Oh boy, oh boy, oh boy! Talking 'putters.

    Multiple monitor setups are the absolute best for a multitude of reasons. Actually I have three monitors at the moment... in a way. I have my laptop display and am also HDMI wired to my HDTV. Added to that is a wireless HDMI connection to the TV in my bedroom. The most extreme I've gone is 4 monitors on one desk. I was running two video cards and 2 monitors off of each card. That was mostly just to see how the system would handle it and didn't last long, dropped down to 3. Now 3 monitors is a killer setup. How I had mine working was more for web site design but would still apply with photo editing. One monitor displayed my code, the second displayed the rendered output, the third... well the third, of course, was for watching a movie while I was working on a site.

    Good call on getting the I7 processor as it is the strongest of the I# series. Realistically though I doubt that it will add a whole lot to the system remaining 'current'. 'Current', if there actually is such a critter, is more determined by the instruction set of the processor. It is however the faster processor which is never a bad thing. I'm running an I5 in my Asus laptop as I don't need the extra power of the I7 for what I do. Where you would see a real difference in performance with an I7 is if you were doing heavy video editing or using software such as Auto CAD. Don't get me wrong! I'm in no way putting down the I7. I'm just saying that it is not a necessity for photo editing. One downside to the I7 is heat, they do run hotter than the I5. In a laptop I would not even consider one unless I was using a cooling plate. Notice that I have not mentioned the I3. Stay away from them. Not that they are bad... Shoot! I can't even say to stay away from them as they are not a bad processor. How about this... we'll talk cars. An I7 is the race car, I5 sedan or SUV and the I3 is the compact. For most people the sedan or SUV is more than enough. Very few actually need the race car and the compact isn't going to carry a large load.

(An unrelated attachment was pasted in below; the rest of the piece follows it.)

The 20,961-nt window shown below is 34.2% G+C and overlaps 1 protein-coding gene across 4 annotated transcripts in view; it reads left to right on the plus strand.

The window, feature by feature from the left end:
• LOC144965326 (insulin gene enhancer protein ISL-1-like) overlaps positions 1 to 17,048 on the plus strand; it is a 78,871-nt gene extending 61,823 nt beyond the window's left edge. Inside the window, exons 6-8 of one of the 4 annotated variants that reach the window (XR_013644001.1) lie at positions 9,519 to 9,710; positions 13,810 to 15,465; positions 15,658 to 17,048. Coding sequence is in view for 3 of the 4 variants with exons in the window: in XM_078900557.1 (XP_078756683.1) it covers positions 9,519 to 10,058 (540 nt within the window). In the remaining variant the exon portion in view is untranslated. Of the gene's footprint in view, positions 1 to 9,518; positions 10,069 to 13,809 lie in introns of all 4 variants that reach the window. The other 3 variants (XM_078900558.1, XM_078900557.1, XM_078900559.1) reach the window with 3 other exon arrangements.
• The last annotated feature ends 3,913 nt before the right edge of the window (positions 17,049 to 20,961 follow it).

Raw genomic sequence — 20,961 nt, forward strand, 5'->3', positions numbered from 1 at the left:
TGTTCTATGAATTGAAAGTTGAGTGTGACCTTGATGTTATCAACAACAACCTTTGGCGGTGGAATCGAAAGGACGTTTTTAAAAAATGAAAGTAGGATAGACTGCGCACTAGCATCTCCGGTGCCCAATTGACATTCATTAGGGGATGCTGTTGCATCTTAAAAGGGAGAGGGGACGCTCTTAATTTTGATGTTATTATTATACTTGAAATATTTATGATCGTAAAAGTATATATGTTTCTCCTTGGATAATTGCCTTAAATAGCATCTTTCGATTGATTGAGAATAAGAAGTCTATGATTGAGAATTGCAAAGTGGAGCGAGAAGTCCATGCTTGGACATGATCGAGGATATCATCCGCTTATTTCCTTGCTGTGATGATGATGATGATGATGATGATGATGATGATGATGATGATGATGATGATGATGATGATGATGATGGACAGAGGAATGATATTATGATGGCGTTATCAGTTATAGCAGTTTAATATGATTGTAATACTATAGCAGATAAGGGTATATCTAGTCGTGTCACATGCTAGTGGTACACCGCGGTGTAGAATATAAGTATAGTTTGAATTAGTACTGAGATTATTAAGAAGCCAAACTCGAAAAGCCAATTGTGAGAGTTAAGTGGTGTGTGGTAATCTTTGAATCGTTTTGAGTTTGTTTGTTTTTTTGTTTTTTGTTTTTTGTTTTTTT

Yes, I'm a computer geek. I'm going to give an example on how computer companies try to oversell. I will use my I5, 8gig memory, 1TB drive Asus laptop as an example. I run a dual boot, when I start the system I have the choice to run Win 7 or 8. In either Win 7 or 8 I can open a window running Windows XP. For web development I run some other server stuff such as Apache web server, PHP, SQL and one or two others. With all this going on I've really had to try if I wanted to get my I5 above 25% load.

    P.S. If any don't understand any terms I've used, and would like to, I'd be more than happy to explain.
    Last edited by jaylach; 5th May 2013 at 11:39 PM.

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    Re: Computer help

    Quote Originally Posted by jaylach View Post